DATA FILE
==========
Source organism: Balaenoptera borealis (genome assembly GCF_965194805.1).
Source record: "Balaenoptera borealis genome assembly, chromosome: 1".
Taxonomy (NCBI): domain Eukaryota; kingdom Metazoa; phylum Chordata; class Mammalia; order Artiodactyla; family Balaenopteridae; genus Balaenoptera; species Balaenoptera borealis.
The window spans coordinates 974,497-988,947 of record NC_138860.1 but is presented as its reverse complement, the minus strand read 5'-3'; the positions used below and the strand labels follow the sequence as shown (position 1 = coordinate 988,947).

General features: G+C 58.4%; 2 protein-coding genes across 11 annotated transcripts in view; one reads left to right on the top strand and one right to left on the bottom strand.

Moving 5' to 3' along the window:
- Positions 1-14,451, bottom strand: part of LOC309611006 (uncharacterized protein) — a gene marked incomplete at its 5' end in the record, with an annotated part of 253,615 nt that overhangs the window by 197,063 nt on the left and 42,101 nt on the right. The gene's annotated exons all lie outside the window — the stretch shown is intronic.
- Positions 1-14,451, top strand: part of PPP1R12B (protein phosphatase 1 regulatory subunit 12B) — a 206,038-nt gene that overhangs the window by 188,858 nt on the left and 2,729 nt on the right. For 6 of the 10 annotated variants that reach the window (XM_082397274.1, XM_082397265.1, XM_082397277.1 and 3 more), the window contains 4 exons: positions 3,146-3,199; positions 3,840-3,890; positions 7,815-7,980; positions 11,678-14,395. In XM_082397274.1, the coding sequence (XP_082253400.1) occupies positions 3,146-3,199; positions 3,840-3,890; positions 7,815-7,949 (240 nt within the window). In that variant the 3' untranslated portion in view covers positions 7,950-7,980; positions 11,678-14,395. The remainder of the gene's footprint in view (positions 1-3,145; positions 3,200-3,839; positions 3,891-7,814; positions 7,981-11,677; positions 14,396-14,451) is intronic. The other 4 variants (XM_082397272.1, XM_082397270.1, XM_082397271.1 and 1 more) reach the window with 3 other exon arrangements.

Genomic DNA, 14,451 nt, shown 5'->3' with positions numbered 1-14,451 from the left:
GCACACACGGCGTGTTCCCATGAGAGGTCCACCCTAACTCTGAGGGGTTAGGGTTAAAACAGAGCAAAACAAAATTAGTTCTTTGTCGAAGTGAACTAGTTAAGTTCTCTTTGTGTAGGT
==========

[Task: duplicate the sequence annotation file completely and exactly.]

Source organism: Balaenoptera borealis (genome assembly GCF_965194805.1).
Source record: "Balaenoptera borealis genome assembly, chromosome: 1".
Taxonomy (NCBI): domain Eukaryota; kingdom Metazoa; phylum Chordata; class Mammalia; order Artiodactyla; family Balaenopteridae; genus Balaenoptera; species Balaenoptera borealis.
The window spans coordinates 974,497-988,947 of record NC_138860.1 but is presented as its reverse complement, the minus strand read 5'-3'; the positions used below and the strand labels follow the sequence as shown (position 1 = coordinate 988,947).

General features: G+C 58.4%; 2 protein-coding genes across 11 annotated transcripts in view; one reads left to right on the top strand and one right to left on the bottom strand.

Moving 5' to 3' along the window:
- Positions 1-14,451, bottom strand: part of LOC309611006 (uncharacterized protein) — a gene marked incomplete at its 5' end in the record, with an annotated part of 253,615 nt that overhangs the window by 197,063 nt on the left and 42,101 nt on the right. The gene's annotated exons all lie outside the window — the stretch shown is intronic.
- Positions 1-14,451, top strand: part of PPP1R12B (protein phosphatase 1 regulatory subunit 12B) — a 206,038-nt gene that overhangs the window by 188,858 nt on the left and 2,729 nt on the right. For 6 of the 10 annotated variants that reach the window (XM_082397274.1, XM_082397265.1, XM_082397277.1 and 3 more), the window contains 4 exons: positions 3,146-3,199; positions 3,840-3,890; positions 7,815-7,980; positions 11,678-14,395. In XM_082397274.1, the coding sequence (XP_082253400.1) occupies positions 3,146-3,199; positions 3,840-3,890; positions 7,815-7,949 (240 nt within the window). In that variant the 3' untranslated portion in view covers positions 7,950-7,980; positions 11,678-14,395. The remainder of the gene's footprint in view (positions 1-3,145; positions 3,200-3,839; positions 3,891-7,814; positions 7,981-11,677; positions 14,396-14,451) is intronic. The other 4 variants (XM_082397272.1, XM_082397270.1, XM_082397271.1 and 1 more) reach the window with 3 other exon arrangements.

Genomic DNA, 14,451 nt, shown 5'->3' with positions numbered 1-14,451 from the left:
GCACACACGGCGTGTTCCCATGAGAGGTCCACCCTAACTCTGAGGGGTTAGGGTTAAAACAGAGCAAAACAAAATTAGTTCTTTGTCGAAGTGAACTAGTTAAGTTCTCTTTGTGTAGGT